Waste not, want not
Bangladesh goes two steps up in ranking from 70th position to 68th in 2012 Global Hunger Index (GHI). Global Hunger Index is a report jointly prepared and published by International Food Policy Research Institute (IFPRI), Concern Worldwide and Welthungerhilfe. Although it is a good news especially in terms of eradicating hunger and reducing poverty, nonetheless, the country's hunger situation still remains 'alarming' as defined by the index criterion of the published report.
Food and food waste has been an emerging global problem for the past few years. With accelerated economic growth and increasing production, food waste will be a matter of grave concern also in Bangladesh sooner or later. Bangladesh, being the ninth most populous and twelfth most densely populated country in the world will surely bear consequences of both food scarcity as well as food loss if food wastage problem is not addressed.
Today is World Environment Day and it is celebrated every year on 5th of June all over the globe. The theme is set about by UNEP (United Nations Environmental Programme) every year and this year's theme is Think. Eat. Save. Reduce your Foodprint. It is an anti-food waste and food loss campaign. According to the UN Food and Agriculture Organization (FAO), every year 1.3 billion tons of food is wasted. This is equivalent to the same amount produced in the whole of sub-Saharan Africa. At the same time, 1 in every 7 people in the world go to bed hungry and more than 20,000 children under the age of 5 die daily from hunger. Approximately 98% of the world's hungry live in developing nations. Bangladesh, being an LDC and an emerging economy, still has most of its regions poverty stricken. 49% of the country's population still living below national poverty line. In order to address problems strategically, food and food wastage problems will pose serious challenges indeed in the years to come.
Food, food waste and the environment are inextricably linked. Food that is thrown away when it could have been sold or eaten is wasted. But it is more than just the food itself. It is also a waste of all the natural resources that are used to produce, harvest, transport, process, package and distribute the food product. Have you ever wondered that scrapping leftovers into the bin contributes directly to climate change? When wasted food is thrown away and breaks down in landfill, together with organic materials, it becomes the main contributor to generation of methane a gas, 25 times stronger than carbon dioxide at trapping heat in atmosphere. Food waste has an environmental impact caused by the loss of natural resources used to produce the food and the greenhouse gas emissions created during its production and disposal. The fact that food is wasted amongst a fixed class group while rest 49% of the country's population are going to bed hungry means it surely has a social impact.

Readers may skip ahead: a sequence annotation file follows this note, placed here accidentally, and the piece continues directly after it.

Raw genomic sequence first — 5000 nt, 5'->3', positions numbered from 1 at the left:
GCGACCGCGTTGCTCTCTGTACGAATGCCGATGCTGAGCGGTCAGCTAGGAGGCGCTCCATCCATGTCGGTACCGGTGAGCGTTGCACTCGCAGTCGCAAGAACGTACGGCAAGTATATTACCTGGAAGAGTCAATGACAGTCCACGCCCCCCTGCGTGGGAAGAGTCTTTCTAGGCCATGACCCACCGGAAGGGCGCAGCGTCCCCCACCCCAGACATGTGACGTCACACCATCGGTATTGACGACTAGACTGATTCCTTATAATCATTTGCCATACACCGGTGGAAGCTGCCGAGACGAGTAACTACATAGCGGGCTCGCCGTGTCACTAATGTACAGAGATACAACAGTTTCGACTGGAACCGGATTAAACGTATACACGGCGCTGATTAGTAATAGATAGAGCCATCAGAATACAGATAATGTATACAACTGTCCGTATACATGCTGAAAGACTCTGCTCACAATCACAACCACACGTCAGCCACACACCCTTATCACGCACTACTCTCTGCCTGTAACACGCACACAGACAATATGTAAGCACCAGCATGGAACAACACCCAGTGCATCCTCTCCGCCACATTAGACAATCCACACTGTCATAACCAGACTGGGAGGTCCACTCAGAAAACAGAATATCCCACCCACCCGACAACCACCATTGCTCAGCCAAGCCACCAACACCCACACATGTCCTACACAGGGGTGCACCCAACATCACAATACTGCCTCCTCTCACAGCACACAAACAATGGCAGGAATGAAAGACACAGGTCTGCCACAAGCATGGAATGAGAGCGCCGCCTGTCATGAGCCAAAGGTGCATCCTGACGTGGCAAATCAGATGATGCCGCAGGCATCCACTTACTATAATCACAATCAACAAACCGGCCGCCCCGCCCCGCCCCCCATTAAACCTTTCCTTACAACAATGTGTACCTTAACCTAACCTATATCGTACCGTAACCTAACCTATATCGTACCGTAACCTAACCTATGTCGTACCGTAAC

Bangladesh being an agrarian economy should be more proactive in handling pre-consumption food wastage as food system represents a great part of our carbon footprint. According to Waste Database of Bangladesh (published by Waste Concern), food and vegetable waste comprises approximately 67.75% of urban solid waste. From Year 1991 to Year 2005, per capita waste generation rate in urban areas have been increased from 0.31 to 0.41.It has been further projected that by the year 2025, per capita waste generation rate in urban areas will increase to 0.60. With waste generation increasing in direct proportion with GDP and population, food waste will be a challenging issue indeed.
Pre-consumer waste is generated at many points in the food supply chain including manufacture, processing, storing and retailing. Traditional farming practices like clearing, cultivating, irrigating, spraying, fertilizing and cropping can impact our environment and combined with the introduction of pesticides and occurrence of, soil loss, dry land and salinity intrusion, have changed our landscape for worse. Inefficient farming methods and lack of knowledge amongst the farmers on efficient handling and usage of agricultural techniques have already contributed to the effects of climate change.
Other than food supply chain, pre-consumer food waste may also result from overproduction, spoilage, products not meeting the demands of food retailing and wholesaling sectors (size and aesthetic) and food preparation. Although half of the country's population is still below poverty line, the urban upper class group and the emerging dominant middle class is a contributing group to food wastage.
Food is also wasted after purchase. Post-consumer food waste is the food that is thrown away after it has been purchased by the customer. Such waste includes customer plate wastes from restaurants, or any food purchased from a retail store but then not properly eaten.
If current trend in our consumption pattern continues in such wasteful manner mentioned above, Bangladesh will need to produce about twice as much food by 2050 in a changing climate with higher prices for energy, water and fertilizers. By swapping our wasteful habits for a more sustainable approach to buying, preparing and managing our food, we can all play a part in bringing about significant environmental and greenhouse benefits. We can all reduce the environmental impact by changing our actions towards food production and food waste when we grow and buy local produces and support sustainable farming.
Md. Touhidul Alam Khan ACMA is SEVP, Head of Corporate Assets & Client Origination and Team Leader of Green Banking Unit, Bank Asia Limited and Raisa Rahim is Team Member of Green Banking Unit of Bank Asia Limited. They can be reached: email@example.com and firstname.lastname@example.org